“He was trying to do bullish trades in this massive bear market. New traders don’t understand these market cycles. It’s a process,” he said.
Mullaly also pointed to advice that Nobel-prize-winning economist Daniel Kahneman gave traders: Before you make the trade, write down what you think will happen, then compare it to what actually happened. This helps traders build up intuition so they can learn to spot what may happen when a stock or other trading opportunity presents itself.
When to exit a trade is just important as went to enter one. That includes placing stop orders when the market goes against you but also having targets to take profits.
For example, if you put in a position of 100 shares and the trade hits its target, sell at least half of the position, Mullaly suggested. It’s hard to take profits when the market is rising because people want to let their winners ride, but there’s a risk that the trade starts to reverse and the trader doesn’t act.
“You have to be willing to recognize levels where it starts to turn over to sell,” he said.
Otherwise, you run the risk of hoping it will rebound to that original target so you can sell later, also known as referencing. Often what happens is once the trade turns over, prices will continue to decay and the profit turns into a loss.
“You have to be willing, once you have a certain gain, to have some kind of a method that says whether it’s fundamental, or whether it’s technical, or a combination of the two, it’s time to exit,” Mullaly explained.
There will be times when traders may wish they hadn’t sold, but as Mullaly pointed out, you can always reenter a trade: “If the idea is still valid, you can always get back in on your next buy signal.”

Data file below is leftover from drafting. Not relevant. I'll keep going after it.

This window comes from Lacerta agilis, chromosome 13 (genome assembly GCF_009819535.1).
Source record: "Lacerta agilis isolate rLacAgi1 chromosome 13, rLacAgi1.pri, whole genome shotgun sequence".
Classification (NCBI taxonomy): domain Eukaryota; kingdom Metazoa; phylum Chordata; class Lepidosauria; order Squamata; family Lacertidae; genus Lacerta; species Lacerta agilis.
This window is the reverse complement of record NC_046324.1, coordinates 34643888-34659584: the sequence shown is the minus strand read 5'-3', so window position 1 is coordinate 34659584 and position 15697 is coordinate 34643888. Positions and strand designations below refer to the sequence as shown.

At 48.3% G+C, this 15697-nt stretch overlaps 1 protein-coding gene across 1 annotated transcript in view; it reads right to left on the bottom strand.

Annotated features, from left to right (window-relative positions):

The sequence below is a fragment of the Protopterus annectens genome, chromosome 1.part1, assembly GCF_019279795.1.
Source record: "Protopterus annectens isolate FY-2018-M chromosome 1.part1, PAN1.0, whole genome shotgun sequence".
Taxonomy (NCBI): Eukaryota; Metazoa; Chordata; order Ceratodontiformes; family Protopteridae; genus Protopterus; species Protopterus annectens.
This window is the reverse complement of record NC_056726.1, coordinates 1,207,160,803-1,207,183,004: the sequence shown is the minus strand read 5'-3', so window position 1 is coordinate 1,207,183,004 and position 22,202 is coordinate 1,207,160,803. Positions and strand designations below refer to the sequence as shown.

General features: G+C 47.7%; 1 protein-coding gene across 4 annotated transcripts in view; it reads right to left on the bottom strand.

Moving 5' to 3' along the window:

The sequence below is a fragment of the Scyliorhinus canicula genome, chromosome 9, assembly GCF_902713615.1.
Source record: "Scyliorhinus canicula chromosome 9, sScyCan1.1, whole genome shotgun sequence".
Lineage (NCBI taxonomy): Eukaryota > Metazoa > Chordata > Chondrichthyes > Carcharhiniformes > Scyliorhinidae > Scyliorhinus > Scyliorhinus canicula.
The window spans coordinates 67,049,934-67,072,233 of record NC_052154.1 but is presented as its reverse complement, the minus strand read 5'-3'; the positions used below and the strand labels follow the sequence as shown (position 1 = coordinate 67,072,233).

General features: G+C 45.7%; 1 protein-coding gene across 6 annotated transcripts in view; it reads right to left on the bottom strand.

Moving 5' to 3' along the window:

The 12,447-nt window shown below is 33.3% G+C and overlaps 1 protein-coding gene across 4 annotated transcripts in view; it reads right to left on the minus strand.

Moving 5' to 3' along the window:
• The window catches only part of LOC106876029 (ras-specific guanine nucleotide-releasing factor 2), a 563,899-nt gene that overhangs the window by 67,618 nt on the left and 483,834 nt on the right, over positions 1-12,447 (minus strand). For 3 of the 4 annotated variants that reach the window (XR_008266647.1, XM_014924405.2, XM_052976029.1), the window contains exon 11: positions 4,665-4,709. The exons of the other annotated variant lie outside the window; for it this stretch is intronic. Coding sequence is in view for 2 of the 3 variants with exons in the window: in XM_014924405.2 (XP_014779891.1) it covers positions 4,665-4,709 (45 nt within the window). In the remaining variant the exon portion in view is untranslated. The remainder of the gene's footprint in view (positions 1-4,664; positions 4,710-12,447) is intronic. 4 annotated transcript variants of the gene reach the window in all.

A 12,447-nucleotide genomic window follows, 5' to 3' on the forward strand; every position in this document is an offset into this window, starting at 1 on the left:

Scoring early victories can encourage traders to keep at it, but there’s a risk that traders won’t realize winning streaks don’t happen all the time. Having a risk management plan and following it will keep you in the market when those winning streaks grow cold. As the old market adage goes: Bulls make money, pigs get slaughtered.
And we all know what happened to the Mighty Casey.
Debbie Carlson is not a representative of TD Ameritrade, Inc. The material, views, and opinions expressed in this article are solely those of the author and may not be reflective of those held by TD Ameritrade, Inc.
for thinkMoney ®
Financial Communications Society 2016
for Ticker Tape
Content Marketing Awards 2016
Content intended for educational/informational purposes only. Not investment advice, or a recommendation of any security, strategy, or account type.
Be sure to understand all risks involved with each strategy, including commission costs, before attempting to place any trade. Clients must consider all relevant risk factors, including their own personal financial situations, before trading.
A trailing stop or stop loss order will not guarantee an execution at or near the activation price. Once activated, they compete with other incoming market orders.
Market volatility, volume, and system availability may delay account access and trade executions.
Past performance of a security or strategy does not guarantee future results or success.
Options are not suitable for all investors as the special risks inherent to options trading may expose investors to potentially rapid and substantial losses. Options trading subject to TD Ameritrade review and approval. Please read Characteristics and Risks of Standardized Options before investing in options.
Supporting documentation for any claims, comparisons, statistics, or other technical data will be supplied upon request.
This is not an offer or solicitation in any jurisdiction where we are not authorized to do business or where such offer or solicitation would be contrary to the local laws and regulations of that jurisdiction, including, but not limited to persons residing in Australia, Canada, Hong Kong, Japan, Saudi Arabia, Singapore, UK, and the countries of the European Union.
TD Ameritrade, Inc., member FINRA/SIPC, a subsidiary of The Charles Schwab Corporation. TD Ameritrade is a trademark jointly owned by TD Ameritrade IP Company, Inc. and The Toronto-Dominion Bank. © 2021 Charles Schwab & Co. Inc. All rights reserved.